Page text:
Embarrassing new information has surfaced in the debate over wasteful fishing practices.
Newshub can reveal one of MPI's own investigators believes illegal dumping of fish was ignored during an operation in the South Island.
But MPI says it didn't ignore the dumping, it just failed to get the case to court.
New Zealand fish being dumped at sea and thrown overboard so it can be replaced with fresher, higher value catch is called high grading -- and it's part of what a recent research paper says has been ignored for decades.
"It's really putting numbers to what we've known for years: that dumping and high grading is pretty rife within the offshore and inshore industry," Otago University's Department of Marine Research Professor Steve Dawson said.
MPI disputes that -- but its own internal documents, made public in the research, show they've know about the problem for years.
"It's unfortunate a preliminary report has been leaked, but look, we have nothing to hide," MPI's Director of Fisheries Management Dave Turner said.
But Newshub has been leaked additional extracts not published in the research.
One quotes an MPI investigator as saying: "A worst case scenario could see a large international company e.g McDonalds refusing to buy our "non green fish"."
The report went on to say the deliberate non-reporting of a hectors dolphin could have negative effects.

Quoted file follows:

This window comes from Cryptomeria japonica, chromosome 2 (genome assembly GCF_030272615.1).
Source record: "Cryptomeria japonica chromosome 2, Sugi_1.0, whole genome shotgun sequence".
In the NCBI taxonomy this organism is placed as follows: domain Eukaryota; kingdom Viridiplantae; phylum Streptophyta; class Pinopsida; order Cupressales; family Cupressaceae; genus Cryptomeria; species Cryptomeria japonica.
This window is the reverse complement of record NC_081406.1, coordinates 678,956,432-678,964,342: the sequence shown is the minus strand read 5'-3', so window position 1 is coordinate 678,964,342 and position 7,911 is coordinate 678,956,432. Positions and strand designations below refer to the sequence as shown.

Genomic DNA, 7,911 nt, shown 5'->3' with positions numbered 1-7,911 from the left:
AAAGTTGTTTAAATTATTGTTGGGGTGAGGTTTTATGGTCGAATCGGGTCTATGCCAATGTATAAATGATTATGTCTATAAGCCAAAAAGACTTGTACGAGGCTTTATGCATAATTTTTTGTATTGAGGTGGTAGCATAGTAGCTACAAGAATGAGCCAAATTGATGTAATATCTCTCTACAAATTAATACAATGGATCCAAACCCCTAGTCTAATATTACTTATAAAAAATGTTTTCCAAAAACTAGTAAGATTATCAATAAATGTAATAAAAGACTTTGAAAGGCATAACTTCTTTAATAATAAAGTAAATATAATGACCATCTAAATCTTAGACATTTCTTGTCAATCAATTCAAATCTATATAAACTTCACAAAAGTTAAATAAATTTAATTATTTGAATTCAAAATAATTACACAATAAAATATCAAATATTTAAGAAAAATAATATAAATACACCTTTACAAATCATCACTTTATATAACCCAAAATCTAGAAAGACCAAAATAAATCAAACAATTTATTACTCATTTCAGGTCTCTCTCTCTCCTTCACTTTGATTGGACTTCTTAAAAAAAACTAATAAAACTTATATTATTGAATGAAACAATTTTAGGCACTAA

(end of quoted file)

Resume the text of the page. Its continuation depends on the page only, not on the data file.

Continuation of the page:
MPI says those comments were made in relation to trials of CCTV technology.
"A dolphin capture was recorded, so it proves the camera technology did work. Also what was found was that there was some discarding happening across that fleet," Mr Turner said.
But it turns out, no one ended up in court. MPI says that's because the cameras caught the offending during a trial.
However, the Ministry's own investigator clearly saw it a different way.
"As I understand it, the Ministry has previously ignored offending [dumping] … because an assurance had been given to vessels prior to observers boarding that such offending would be disregarded and no prosecution taken."
MPI says it takes fisheries offences seriously, but is still trying to gain legal approval to use CCTV footage in court.